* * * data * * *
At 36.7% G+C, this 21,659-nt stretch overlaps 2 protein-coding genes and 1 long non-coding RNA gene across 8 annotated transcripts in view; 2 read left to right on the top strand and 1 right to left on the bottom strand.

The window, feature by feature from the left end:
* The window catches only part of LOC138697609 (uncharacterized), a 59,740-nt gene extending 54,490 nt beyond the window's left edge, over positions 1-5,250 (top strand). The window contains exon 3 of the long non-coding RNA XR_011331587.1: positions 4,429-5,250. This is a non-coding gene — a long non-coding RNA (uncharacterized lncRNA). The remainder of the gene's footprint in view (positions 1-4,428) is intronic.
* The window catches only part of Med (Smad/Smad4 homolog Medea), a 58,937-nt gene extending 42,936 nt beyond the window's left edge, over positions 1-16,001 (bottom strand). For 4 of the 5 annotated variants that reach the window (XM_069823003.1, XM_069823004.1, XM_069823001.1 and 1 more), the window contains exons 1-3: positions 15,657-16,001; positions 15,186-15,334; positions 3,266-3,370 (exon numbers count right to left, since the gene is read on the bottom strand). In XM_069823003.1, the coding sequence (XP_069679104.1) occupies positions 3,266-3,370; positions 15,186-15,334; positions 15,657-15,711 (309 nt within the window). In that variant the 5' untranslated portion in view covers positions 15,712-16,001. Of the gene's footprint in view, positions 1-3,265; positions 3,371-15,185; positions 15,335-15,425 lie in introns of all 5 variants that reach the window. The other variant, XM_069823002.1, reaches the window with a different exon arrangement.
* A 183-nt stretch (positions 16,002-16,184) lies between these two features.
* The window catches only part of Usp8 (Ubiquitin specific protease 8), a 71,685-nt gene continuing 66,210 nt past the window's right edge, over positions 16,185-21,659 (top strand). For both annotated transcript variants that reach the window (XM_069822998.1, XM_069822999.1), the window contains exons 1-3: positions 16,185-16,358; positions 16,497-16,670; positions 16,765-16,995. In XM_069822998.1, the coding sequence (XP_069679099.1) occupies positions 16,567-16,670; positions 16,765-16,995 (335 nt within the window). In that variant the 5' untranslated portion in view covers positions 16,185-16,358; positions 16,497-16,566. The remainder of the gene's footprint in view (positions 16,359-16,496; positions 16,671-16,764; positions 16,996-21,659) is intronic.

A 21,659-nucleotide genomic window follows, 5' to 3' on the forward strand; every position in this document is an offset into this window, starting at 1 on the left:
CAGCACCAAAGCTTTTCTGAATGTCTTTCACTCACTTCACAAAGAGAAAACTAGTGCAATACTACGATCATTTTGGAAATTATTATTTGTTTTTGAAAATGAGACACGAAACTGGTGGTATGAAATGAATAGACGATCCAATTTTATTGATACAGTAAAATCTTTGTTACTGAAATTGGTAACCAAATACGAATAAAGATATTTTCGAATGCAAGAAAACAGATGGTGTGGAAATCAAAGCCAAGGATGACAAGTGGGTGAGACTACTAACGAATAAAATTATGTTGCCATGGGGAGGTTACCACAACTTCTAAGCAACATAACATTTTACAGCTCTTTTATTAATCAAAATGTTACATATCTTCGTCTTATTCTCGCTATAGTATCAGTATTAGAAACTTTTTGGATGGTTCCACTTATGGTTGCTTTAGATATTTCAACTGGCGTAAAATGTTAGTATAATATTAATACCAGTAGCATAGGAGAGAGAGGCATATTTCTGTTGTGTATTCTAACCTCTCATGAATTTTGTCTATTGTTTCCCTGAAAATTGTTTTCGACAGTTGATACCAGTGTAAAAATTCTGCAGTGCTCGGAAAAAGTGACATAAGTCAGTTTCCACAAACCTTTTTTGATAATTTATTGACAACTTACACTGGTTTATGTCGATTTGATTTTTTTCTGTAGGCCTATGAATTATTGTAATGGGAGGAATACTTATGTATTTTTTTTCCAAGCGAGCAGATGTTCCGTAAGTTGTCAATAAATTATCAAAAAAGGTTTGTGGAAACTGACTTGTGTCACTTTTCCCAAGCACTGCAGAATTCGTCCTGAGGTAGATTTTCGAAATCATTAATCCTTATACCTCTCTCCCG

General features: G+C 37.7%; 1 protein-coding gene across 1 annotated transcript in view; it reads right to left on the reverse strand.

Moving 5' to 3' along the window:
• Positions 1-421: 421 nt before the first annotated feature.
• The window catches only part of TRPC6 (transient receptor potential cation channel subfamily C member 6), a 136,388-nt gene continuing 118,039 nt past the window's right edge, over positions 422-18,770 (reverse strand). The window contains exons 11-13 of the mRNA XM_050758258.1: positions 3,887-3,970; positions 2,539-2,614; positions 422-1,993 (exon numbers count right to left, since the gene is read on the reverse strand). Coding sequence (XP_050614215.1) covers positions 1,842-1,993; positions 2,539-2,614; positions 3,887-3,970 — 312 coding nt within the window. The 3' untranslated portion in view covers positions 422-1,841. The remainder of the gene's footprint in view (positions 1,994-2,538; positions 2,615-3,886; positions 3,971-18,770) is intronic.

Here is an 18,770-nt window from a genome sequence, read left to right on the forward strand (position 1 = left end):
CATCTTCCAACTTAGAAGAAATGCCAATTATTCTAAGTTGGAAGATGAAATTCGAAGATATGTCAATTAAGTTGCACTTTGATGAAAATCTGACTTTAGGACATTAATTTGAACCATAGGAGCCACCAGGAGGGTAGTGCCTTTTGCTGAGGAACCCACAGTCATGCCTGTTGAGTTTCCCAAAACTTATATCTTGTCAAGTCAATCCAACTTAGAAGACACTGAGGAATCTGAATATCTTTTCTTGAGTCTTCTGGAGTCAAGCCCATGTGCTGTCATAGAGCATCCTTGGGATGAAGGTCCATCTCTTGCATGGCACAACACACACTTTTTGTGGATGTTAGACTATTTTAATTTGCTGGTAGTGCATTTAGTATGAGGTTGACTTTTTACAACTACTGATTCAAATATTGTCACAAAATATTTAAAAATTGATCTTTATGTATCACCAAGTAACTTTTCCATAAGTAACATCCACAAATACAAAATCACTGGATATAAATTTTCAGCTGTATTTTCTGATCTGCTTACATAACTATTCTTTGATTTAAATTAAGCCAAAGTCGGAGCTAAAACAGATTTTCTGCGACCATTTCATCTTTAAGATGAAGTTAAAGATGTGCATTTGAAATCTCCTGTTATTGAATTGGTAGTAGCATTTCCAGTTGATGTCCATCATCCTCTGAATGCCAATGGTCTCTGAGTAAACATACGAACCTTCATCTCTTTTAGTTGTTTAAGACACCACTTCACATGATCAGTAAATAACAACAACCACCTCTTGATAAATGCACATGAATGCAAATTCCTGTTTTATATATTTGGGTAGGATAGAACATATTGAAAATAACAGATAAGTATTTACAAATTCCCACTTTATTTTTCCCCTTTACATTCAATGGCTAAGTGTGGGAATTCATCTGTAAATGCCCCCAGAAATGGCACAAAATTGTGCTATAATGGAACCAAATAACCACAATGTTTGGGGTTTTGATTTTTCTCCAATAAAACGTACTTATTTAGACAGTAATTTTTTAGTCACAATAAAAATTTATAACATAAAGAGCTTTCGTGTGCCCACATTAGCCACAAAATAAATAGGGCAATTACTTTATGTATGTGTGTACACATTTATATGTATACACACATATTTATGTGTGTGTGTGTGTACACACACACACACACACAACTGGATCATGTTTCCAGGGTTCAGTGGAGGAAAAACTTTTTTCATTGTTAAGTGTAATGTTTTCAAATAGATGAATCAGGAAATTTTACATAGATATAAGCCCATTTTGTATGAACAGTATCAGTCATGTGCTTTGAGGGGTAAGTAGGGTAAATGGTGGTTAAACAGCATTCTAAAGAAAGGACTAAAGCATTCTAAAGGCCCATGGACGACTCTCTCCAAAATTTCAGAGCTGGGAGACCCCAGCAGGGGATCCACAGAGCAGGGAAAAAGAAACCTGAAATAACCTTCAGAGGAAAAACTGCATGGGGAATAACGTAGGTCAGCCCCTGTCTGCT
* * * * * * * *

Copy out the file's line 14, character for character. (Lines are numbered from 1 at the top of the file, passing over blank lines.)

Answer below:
CATCTTCCAACTTAGAAGAAATGCCAATTATTCTAAGTTGGAAGATGAAATTCGAAGATATGTCAATTAAGTTGCACTTTGATGAAAATCTGACTTTAGGACATTAATTTGAACCATAGGAGCCACCAGGAGGGTAGTGCCTTTTGCTGAGGAACCCACAGTCATGCCTGTTGAGTTTCCCAAAACTTATATCTTGTCAAGTCAATCCAACTTAGAAGACACTGAGGAATCTGAATATCTTTTCTTGAGTCTTCTGGAGTCAAGCCCATGTGCTGTCATAGAGCATCCTTGGGATGAAGGTCCATCTCTTGCATGGCACAACACACACTTTTTGTGGATGTTAGACTATTTTAATTTGCTGGTAGTGCATTTAGTATGAGGTTGACTTTTTACAACTACTGATTCAAATATTGTCACAAAATATTTAAAAATTGATCTTTATGTATCACCAAGTAACTTTTCCATAAGTAACATCCACAAATACAAAATCACTGGATATAAATTTTCAGCTGTATTTTCTGATCTGCTTACATAACTATTCTTTGATTTAAATTAAGCCAAAGTCGGAGCTAAAACAGATTTTCTGCGACCATTTCATCTTTAAGATGAAGTTAAAGATGTGCATTTGAAATCTCCTGTTATTGAATTGGTAGTAGCATTTCCAGTTGATGTCCATCATCCTCTGAATGCCAATGGTCTCTGAGTAAACATACGAACCTTCATCTCTTTTAGTTGTTTAAGACACCACTTCACATGATCAGTAAATAACAACAACCACCTCTTGATAAATGCACATGAATGCAAATTCCTGTTTTATATATTTGGGTAGGATAGAACATATTGAAAATAACAGATAAGTATTTACAAATTCCCACTTTATTTTTCCCCTTTACATTCAATGGCTAAGTGTGGGAATTCATCTGTAAATGCCCCCAGAAATGGCACAAAATTGTGCTATAATGGAACCAAATAACCACAATGTTTGGGGTTTTGATTTTTCTCCAATAAAACGTACTTATTTAGACAGTAATTTTTTAGTCACAATAAAAATTTATAACATAAAGAGCTTTCGTGTGCCCACATTAGCCACAAAATAAATAGGGCAATTACTTTATGTATGTGTGTACACATTTATATGTATACACACATATTTATGTGTGTGTGTGTGTACACACACACACACACACAACTGGATCATGTTTCCAGGGTTCAGTGGAGGAAAAACTTTTTTCATTGTTAAGTGTAATGTTTTCAAATAGATGAATCAGGAAATTTTACATAGATATAAGCCCATTTTGTATGAACAGTATCAGTCATGTGCTTTGAGGGGTAAGTAGGGTAAATGGTGGTTAAACAGCATTCTAAAGAAAGGACTAAAGCATTCTAAAGGCCCATGGACGACTCTCTCCAAAATTTCAGAGCTGGGAGACCCCAGCAGGGGATCCACAGAGCAGGGAAAAAGAAACCTGAAATAACCTTCAGAGGAAAAACTGCATGGGGAATAACGTAGGTCAGCCCCTGTCTGCT